e-Tools for e-Printers
Internet companies are exploding onto the commercial printing scene, which means new ways for printers to purchase products, communicate with customers and improve efficiency.
BY CAROLINE MILLER
(Editor's Note: This is the first in a continuing series that profiles real-life examples of printers and their usage of various e-commerce services.)
You would have to be living in a cave not to have noticed the explosion of Internet companies springing up to provide every kind of imaginable service. Actually, living in a cave is no longer an excuse—even caves seem to come equipped with Web browsers these days. So it's no surprise that the commercial printing industry is also riding the e-wave. You can purchase paper and equipment over the Net, send proofs around the world, vie for jobs over the Internet and much, much more.
Still, old habits die hard. You may be apprehensive about integrating e-commerce solutions into your business. However, the Internet-age is here and, once you get over your initial unease, you may find that Internet-based tools can be beneficial to your business. Printing Impressions recently spoke with three industry executives, who are implementing Internet-based solutions in their day-to-day business lives, in order to get a glimpse into who is using Internet technology and what their experiences have been.
Saving Time and Money
David Midler, co-owner of Atlanta-based Presentech, is always looking for a bargain. Which is what he discovered when he logged onto PrintNation.com: a veritable e-commerce superstore for commercial printers. "It's the Amazon.com for printers," Midler remarks. The site offers users access to more than 1,300 manufacturers with more than 100,000 graphic arts products available to customers. "Their prices were significantly less than where we buy from now," he claims.
Midler placed his order and three days later, it arrived at his door. "It came really fast," he reports. Now seven orders later, Midler says he has found a new place to purchase supplies and equipment. "Which is kind of amazing, because I don't switch [vendors] very often," he remarks. The low prices and fast delivery are great, but Midler sings the praises of PrintNation due to the wide variety of in-stock products.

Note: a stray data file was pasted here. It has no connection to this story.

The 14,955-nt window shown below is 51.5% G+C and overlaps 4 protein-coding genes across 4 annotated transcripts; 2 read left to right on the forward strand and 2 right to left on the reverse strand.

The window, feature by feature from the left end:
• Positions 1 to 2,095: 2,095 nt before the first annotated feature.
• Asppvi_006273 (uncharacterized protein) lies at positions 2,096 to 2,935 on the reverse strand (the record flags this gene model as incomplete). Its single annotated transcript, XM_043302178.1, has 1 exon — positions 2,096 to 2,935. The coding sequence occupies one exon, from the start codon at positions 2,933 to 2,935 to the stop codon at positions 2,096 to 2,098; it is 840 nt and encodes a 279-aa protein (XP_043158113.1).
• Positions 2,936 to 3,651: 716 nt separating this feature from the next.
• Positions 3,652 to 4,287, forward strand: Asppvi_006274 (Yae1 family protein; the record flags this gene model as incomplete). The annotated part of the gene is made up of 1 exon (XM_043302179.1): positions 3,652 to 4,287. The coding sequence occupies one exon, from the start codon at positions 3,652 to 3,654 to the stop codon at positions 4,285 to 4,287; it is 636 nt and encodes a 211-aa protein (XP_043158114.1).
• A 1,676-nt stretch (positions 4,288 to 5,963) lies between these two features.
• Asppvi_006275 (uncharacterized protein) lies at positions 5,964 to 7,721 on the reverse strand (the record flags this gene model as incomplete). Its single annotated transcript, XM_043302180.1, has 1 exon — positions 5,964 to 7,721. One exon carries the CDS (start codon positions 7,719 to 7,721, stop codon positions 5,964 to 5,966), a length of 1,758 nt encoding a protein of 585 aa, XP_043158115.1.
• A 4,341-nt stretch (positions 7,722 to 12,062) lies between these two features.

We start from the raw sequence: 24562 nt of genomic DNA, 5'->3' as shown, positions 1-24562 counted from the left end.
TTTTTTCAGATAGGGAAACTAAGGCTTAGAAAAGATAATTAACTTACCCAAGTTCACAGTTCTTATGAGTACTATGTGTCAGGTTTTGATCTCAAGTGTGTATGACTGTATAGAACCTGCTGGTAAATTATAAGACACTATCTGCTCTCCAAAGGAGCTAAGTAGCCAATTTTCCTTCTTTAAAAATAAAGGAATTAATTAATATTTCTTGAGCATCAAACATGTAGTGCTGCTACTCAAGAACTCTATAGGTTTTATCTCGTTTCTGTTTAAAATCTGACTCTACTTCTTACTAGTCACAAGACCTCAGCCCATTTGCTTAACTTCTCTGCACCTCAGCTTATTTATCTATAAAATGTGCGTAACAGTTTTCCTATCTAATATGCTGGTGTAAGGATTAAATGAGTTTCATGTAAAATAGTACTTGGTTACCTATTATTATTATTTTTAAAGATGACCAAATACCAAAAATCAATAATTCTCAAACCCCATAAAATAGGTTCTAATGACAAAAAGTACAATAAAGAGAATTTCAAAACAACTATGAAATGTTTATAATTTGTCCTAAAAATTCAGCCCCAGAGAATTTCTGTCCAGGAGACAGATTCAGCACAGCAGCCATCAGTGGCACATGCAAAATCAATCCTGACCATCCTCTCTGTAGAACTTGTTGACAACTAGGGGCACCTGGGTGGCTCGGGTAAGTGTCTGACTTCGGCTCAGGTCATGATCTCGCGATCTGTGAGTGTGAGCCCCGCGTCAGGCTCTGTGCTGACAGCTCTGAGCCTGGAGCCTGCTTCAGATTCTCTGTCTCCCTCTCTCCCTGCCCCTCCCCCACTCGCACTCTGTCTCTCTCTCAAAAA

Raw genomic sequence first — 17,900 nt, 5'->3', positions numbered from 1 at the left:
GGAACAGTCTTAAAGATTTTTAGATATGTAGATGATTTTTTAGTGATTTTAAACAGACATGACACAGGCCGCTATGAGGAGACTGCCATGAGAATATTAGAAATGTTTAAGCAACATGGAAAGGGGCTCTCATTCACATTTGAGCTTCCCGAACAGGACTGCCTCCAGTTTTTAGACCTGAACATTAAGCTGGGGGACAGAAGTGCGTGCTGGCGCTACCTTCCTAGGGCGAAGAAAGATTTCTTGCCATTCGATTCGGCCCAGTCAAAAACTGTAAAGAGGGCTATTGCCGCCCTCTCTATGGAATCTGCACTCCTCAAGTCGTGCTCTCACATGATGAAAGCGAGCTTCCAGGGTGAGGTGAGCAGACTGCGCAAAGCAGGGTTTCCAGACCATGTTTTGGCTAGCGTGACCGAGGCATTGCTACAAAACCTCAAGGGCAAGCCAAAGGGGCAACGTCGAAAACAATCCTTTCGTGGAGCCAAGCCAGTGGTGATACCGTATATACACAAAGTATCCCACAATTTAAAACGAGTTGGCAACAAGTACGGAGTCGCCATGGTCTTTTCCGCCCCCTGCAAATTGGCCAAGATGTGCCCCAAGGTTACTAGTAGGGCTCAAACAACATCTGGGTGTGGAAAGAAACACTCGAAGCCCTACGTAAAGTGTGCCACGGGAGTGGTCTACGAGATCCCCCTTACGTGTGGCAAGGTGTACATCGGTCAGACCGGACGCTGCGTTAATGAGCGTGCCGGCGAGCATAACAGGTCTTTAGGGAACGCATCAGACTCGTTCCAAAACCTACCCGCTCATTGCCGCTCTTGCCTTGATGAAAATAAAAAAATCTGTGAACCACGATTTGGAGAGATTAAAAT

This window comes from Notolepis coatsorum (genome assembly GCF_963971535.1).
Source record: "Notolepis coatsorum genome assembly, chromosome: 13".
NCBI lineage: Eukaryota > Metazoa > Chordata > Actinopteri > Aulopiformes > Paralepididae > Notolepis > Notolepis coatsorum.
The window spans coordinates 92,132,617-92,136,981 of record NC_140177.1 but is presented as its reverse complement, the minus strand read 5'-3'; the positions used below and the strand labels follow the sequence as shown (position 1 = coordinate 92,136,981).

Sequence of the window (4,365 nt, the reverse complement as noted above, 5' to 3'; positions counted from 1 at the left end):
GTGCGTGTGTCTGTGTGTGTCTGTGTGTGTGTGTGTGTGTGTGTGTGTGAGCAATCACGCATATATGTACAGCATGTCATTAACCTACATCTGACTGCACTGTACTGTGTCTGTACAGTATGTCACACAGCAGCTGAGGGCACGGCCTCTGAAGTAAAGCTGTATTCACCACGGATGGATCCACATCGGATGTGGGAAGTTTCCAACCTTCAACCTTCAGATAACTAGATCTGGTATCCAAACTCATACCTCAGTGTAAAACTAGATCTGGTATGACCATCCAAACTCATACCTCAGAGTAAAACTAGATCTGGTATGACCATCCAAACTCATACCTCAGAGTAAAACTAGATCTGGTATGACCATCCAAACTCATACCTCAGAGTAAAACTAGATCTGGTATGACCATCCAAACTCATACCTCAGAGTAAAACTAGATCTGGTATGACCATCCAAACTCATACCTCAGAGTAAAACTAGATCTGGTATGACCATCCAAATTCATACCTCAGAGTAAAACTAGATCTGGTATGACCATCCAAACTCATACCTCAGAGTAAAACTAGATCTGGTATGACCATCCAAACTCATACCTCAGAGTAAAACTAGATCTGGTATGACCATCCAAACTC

A majority of the business Midler's digital printing company handles is presentation work for corporations. So when an order for color overheads came in, Midler turned to PrintNation. He needed a large quantity of protective sleeves, which can be nearly impossible to find in any quantity, he explains. PrintNation had them in stock and shipped to Midler within three days. "It's just amazing," he says.
Midler uses PrintNation not only to purchase every-day supplies, but large ticket items, as well, including a $10,000 poster printer. "It came faster than my local vendor would have delivered it. It was truck delivered to our front door within two days," he reports.
While price is Midler's main motivator for purchasing over the Internet, PrintNation's live, online customer service also helped clinch Midler's decision to purchase from the site. Before finalizing his purchase, Midler had some questions about the product. So, he signed on and had a PrintNation representative do the research for him.
"Frankly, they knew more than the local dealer," he admits. "I have access to them 24 hours a day, which is more than you can say for a local sales representative who you can't get on the phone for three days."
Executives at Petersen Graphics in South Bend, IN, began using Impresse.com after one of their customers suggested that they integrate Impresse into their workflow. "She wanted a better way to communicate with her suppliers than the method they were currently using," explains Regional Sales Manager Stuart Welham.
The Impresse solution automates all business interactions between print buyers and print vendors. Print buyers can access the Website, select from a set of approved commercial printers and request, receive and compare a variety of estimates and quotes (RFQs).